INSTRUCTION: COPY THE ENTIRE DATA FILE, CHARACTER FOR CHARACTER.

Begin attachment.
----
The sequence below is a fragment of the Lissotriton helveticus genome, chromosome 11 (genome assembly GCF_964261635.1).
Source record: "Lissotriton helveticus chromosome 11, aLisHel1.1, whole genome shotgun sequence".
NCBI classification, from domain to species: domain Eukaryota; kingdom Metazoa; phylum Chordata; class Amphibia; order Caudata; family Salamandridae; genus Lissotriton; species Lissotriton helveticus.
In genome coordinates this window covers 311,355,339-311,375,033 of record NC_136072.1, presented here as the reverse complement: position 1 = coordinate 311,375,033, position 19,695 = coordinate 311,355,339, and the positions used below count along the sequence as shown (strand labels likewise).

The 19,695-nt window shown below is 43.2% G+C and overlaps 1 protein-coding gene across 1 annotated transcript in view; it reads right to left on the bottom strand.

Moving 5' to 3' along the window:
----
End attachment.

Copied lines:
The sequence below is a fragment of the Lissotriton helveticus genome, chromosome 11 (genome assembly GCF_964261635.1).
Source record: "Lissotriton helveticus chromosome 11, aLisHel1.1, whole genome shotgun sequence".
NCBI classification, from domain to species: domain Eukaryota; kingdom Metazoa; phylum Chordata; class Amphibia; order Caudata; family Salamandridae; genus Lissotriton; species Lissotriton helveticus.
In genome coordinates this window covers 311,355,339-311,375,033 of record NC_136072.1, presented here as the reverse complement: position 1 = coordinate 311,375,033, position 19,695 = coordinate 311,355,339, and the positions used below count along the sequence as shown (strand labels likewise).

The 19,695-nt window shown below is 43.2% G+C and overlaps 1 protein-coding gene across 1 annotated transcript in view; it reads right to left on the bottom strand.

Moving 5' to 3' along the window: